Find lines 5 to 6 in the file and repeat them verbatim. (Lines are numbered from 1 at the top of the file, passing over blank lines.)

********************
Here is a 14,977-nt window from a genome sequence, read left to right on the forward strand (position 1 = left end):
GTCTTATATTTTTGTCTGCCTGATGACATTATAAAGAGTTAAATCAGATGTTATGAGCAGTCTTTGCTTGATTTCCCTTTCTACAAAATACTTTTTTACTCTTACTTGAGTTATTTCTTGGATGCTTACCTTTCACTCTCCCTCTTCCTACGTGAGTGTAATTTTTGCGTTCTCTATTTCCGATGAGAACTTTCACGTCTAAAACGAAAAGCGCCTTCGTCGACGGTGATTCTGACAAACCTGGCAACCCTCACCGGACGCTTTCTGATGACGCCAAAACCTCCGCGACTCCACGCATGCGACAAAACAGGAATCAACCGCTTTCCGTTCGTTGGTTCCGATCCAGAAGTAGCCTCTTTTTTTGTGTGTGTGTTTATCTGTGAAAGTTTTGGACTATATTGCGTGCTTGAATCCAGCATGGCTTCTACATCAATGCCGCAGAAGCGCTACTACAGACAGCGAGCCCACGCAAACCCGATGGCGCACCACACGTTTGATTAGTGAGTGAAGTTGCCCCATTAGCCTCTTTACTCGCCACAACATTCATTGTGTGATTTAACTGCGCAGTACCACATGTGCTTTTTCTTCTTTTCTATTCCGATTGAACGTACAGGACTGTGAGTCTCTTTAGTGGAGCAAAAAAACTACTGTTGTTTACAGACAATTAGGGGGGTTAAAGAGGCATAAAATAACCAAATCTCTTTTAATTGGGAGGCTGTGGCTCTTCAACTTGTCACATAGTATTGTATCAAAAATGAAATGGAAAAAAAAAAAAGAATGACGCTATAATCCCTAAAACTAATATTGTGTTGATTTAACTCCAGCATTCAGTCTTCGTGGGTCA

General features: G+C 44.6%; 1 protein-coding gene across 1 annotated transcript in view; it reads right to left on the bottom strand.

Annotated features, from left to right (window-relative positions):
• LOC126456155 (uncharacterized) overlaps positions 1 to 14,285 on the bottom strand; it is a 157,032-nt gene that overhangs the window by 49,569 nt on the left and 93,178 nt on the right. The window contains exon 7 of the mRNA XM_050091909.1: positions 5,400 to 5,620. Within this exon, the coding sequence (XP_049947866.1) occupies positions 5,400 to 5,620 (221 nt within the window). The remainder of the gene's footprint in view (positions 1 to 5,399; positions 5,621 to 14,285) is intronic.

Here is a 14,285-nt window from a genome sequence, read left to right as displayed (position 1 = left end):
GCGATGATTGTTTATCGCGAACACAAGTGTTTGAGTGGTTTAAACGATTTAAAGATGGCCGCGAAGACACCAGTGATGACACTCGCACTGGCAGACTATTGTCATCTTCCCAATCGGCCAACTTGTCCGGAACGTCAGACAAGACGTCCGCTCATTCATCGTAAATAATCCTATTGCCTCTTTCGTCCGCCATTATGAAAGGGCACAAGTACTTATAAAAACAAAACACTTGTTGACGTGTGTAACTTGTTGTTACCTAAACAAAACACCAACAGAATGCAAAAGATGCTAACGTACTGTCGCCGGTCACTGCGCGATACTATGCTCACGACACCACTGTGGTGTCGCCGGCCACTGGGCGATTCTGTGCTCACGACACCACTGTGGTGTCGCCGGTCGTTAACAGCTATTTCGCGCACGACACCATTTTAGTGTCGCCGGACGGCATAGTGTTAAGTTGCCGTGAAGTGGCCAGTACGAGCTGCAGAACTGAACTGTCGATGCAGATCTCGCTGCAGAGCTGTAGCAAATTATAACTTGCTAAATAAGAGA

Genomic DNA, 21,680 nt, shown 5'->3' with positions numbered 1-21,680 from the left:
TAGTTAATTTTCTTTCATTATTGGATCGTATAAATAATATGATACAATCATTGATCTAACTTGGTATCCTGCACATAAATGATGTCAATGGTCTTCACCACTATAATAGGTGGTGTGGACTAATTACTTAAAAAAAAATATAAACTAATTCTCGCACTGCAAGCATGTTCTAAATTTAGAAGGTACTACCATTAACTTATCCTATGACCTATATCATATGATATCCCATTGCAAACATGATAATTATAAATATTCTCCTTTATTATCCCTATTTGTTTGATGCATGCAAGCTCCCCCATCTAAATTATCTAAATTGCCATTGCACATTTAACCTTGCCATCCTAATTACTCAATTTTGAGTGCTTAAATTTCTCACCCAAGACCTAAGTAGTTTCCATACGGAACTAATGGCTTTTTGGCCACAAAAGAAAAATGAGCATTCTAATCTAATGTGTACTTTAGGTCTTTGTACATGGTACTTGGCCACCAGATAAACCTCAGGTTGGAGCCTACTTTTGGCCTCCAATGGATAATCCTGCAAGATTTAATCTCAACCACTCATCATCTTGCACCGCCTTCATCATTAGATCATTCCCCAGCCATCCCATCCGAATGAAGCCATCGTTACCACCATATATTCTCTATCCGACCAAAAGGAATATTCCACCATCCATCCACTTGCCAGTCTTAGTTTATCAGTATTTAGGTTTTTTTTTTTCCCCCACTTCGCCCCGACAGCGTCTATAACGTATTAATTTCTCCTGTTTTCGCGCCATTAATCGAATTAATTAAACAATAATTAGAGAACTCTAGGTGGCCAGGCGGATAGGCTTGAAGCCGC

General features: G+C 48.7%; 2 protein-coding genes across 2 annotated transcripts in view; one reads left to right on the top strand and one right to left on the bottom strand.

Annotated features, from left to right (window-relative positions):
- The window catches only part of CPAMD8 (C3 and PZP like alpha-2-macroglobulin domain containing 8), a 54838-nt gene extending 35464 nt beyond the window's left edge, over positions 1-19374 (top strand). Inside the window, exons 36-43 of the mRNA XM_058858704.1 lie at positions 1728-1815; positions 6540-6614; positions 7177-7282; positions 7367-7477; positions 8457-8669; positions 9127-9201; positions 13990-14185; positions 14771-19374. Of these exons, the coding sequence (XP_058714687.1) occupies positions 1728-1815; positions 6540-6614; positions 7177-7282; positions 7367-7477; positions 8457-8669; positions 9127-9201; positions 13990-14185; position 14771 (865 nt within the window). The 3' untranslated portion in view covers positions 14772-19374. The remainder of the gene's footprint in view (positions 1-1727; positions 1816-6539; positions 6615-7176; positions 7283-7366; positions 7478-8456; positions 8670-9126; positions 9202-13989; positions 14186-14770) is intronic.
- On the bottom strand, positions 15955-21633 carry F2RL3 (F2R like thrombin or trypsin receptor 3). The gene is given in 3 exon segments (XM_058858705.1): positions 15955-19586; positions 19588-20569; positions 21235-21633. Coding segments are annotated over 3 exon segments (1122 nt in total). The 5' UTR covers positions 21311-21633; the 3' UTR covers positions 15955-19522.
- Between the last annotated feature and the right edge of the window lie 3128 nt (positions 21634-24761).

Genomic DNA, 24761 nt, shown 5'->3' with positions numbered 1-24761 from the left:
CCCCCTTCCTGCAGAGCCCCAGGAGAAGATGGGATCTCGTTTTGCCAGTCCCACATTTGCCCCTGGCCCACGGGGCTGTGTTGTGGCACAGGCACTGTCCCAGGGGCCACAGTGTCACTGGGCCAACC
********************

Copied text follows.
• LOC126456155 (uncharacterized) overlaps positions 1 to 14,285 on the bottom strand; it is a 157,032-nt gene that overhangs the window by 49,569 nt on the left and 93,178 nt on the right. The window contains exon 7 of the mRNA XM_050091909.1: positions 5,400 to 5,620. Within this exon, the coding sequence (XP_049947866.1) occupies positions 5,400 to 5,620 (221 nt within the window). The remainder of the gene's footprint in view (positions 1 to 5,399; positions 5,621 to 14,285) is intronic.

Here is a 14,285-nt window from a genome sequence, read left to right as displayed (position 1 = left end):